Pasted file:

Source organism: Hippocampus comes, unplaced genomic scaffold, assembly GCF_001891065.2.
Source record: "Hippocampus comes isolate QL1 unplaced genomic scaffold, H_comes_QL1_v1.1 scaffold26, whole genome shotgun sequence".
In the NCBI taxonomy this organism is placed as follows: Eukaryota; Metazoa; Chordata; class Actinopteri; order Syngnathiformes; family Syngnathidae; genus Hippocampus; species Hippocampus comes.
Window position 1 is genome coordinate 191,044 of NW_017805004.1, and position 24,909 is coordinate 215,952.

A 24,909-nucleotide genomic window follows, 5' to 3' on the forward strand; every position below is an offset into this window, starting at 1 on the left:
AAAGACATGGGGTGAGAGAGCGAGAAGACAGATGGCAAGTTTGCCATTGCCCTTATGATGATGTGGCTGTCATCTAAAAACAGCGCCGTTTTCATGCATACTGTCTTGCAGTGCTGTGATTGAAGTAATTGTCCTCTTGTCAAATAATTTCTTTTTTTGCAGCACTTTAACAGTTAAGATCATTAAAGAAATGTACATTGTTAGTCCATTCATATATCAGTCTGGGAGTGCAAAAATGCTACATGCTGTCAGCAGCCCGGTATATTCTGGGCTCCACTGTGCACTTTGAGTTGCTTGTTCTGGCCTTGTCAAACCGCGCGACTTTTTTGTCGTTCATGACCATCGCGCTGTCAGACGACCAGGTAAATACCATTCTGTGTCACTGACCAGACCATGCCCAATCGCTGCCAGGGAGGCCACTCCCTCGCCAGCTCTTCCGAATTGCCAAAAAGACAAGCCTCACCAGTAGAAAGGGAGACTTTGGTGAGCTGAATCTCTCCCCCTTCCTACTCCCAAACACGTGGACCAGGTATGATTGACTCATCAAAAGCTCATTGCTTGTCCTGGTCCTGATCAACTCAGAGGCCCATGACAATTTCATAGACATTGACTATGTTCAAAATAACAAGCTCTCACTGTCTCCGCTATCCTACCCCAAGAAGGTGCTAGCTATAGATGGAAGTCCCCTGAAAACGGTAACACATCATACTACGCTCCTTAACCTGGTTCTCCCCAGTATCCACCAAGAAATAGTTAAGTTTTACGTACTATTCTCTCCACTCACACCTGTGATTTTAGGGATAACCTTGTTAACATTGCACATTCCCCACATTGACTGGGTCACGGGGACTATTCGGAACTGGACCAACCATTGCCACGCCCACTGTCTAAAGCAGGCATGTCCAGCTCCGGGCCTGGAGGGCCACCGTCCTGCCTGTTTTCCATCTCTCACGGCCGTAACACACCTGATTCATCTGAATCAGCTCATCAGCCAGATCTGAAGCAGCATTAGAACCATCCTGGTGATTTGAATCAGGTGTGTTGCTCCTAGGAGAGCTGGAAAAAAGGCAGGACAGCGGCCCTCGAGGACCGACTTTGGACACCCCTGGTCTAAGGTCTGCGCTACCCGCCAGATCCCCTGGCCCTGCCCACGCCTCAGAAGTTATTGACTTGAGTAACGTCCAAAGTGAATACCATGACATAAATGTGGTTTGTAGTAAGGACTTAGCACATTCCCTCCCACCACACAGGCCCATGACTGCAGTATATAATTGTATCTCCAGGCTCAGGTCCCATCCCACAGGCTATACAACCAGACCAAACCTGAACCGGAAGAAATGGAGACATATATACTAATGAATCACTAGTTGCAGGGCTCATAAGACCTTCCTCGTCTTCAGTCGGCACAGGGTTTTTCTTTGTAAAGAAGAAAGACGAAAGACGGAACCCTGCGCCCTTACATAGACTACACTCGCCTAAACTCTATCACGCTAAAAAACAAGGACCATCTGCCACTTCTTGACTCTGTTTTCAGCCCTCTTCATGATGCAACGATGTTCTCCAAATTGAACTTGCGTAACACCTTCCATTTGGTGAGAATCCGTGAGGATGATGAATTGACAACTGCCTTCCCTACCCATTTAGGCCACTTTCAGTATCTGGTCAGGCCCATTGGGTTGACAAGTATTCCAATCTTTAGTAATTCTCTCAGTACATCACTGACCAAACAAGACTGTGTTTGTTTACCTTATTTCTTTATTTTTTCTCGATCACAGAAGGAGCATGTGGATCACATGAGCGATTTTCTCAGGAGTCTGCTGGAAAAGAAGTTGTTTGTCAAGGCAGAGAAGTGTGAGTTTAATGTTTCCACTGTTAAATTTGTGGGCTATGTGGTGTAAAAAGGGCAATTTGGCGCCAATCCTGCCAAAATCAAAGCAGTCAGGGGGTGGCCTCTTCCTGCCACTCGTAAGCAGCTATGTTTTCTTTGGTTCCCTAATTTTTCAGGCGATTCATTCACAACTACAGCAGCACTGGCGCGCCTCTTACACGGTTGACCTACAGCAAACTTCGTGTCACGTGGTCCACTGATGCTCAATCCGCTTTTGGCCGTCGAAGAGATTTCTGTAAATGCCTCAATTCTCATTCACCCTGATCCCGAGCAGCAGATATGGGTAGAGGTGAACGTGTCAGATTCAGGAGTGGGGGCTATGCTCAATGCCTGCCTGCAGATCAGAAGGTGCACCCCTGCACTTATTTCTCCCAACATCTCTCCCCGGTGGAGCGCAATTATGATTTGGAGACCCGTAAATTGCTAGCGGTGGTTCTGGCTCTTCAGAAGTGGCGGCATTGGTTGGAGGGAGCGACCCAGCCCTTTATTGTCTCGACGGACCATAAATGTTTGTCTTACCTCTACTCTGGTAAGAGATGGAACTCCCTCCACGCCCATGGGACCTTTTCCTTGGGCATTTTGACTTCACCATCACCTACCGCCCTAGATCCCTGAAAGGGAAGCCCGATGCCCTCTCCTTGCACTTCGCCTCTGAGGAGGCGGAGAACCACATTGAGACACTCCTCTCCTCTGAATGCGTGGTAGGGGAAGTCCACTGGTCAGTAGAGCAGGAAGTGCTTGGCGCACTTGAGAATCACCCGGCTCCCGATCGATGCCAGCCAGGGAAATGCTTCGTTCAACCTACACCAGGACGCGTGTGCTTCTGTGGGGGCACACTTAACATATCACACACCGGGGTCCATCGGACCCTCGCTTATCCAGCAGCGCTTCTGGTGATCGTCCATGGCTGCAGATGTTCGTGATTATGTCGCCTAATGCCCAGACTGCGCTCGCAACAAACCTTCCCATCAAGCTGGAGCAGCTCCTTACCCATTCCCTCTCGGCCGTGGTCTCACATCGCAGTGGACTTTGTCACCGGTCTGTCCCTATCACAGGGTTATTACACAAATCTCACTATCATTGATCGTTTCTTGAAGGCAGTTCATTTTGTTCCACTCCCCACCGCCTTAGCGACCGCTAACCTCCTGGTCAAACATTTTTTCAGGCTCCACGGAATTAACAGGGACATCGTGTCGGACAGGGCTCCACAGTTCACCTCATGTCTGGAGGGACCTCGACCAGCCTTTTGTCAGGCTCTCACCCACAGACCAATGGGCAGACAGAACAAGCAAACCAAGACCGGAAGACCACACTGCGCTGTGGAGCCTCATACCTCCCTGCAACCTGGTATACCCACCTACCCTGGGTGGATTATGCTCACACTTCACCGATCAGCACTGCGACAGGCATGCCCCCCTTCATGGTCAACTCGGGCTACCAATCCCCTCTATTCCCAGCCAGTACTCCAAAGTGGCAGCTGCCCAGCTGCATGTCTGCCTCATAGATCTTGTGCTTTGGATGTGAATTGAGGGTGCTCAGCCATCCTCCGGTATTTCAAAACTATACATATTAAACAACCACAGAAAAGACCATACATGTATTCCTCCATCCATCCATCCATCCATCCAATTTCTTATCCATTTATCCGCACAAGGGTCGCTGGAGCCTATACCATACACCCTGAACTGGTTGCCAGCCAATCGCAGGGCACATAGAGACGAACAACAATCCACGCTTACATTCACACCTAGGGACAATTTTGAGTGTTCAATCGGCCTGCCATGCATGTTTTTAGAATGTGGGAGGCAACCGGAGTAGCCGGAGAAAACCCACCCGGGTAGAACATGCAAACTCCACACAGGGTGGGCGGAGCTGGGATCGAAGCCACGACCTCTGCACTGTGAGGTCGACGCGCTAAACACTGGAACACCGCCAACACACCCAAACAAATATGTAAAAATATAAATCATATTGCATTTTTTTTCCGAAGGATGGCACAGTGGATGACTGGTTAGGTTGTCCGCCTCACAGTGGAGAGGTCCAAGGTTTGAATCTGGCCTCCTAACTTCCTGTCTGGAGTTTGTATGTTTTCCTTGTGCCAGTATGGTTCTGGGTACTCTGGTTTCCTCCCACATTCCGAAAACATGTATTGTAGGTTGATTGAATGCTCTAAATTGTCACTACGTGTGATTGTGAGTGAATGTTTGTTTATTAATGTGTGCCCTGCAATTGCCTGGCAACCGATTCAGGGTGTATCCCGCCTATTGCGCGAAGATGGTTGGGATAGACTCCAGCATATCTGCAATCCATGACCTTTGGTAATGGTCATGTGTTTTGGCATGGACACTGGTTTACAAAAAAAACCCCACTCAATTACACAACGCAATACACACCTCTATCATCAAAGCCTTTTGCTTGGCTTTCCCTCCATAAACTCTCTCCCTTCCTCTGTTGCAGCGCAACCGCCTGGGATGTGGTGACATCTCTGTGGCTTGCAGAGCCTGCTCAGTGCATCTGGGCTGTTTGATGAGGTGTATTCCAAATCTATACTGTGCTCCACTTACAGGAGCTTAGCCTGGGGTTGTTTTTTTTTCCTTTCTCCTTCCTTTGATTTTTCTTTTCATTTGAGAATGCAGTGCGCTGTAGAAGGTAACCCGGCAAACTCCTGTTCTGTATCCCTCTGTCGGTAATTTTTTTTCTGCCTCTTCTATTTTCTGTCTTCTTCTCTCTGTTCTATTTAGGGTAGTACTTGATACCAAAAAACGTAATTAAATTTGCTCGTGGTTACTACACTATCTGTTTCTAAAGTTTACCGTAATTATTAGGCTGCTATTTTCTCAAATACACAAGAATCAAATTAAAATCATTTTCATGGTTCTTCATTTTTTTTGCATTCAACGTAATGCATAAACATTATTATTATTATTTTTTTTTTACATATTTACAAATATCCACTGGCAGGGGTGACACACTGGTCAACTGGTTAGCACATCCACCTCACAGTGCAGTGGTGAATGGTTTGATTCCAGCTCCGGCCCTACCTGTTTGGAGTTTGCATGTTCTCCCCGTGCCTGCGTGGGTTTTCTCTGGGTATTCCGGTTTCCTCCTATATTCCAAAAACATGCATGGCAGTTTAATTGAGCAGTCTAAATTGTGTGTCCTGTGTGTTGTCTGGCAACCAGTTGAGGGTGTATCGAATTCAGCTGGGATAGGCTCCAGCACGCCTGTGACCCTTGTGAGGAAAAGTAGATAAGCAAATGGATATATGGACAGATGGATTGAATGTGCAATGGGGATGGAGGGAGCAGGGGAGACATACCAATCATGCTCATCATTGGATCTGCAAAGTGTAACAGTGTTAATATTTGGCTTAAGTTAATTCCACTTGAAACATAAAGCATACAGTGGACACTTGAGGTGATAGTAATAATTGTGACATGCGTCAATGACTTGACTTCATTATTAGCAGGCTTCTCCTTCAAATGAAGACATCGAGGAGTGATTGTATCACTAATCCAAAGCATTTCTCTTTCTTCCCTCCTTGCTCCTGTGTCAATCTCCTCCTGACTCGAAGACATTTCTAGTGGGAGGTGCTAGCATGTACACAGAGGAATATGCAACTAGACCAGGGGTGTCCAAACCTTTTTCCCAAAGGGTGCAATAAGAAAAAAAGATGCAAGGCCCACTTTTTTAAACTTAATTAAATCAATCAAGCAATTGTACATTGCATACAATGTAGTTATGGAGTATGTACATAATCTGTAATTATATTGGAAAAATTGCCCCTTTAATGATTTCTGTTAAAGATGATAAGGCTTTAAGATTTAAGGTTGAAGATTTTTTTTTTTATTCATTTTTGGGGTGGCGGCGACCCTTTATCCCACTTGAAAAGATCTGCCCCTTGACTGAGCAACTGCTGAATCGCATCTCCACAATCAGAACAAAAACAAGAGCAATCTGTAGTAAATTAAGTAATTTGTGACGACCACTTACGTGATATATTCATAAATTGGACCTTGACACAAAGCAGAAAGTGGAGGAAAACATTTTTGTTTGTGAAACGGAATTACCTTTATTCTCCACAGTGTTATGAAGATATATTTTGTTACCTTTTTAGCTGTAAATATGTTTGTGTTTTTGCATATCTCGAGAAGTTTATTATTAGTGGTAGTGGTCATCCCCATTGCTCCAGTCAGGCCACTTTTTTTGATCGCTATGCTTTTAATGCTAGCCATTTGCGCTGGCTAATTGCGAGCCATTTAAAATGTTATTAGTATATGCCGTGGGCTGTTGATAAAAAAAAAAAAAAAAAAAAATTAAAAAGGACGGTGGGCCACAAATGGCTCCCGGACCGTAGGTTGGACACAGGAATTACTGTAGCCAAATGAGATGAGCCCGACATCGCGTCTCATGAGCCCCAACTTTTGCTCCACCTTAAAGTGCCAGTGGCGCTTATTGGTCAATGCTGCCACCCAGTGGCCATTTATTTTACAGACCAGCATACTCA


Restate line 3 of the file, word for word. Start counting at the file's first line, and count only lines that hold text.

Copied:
In the NCBI taxonomy this organism is placed as follows: Eukaryota; Metazoa; Chordata; class Actinopteri; order Syngnathiformes; family Syngnathidae; genus Hippocampus; species Hippocampus comes.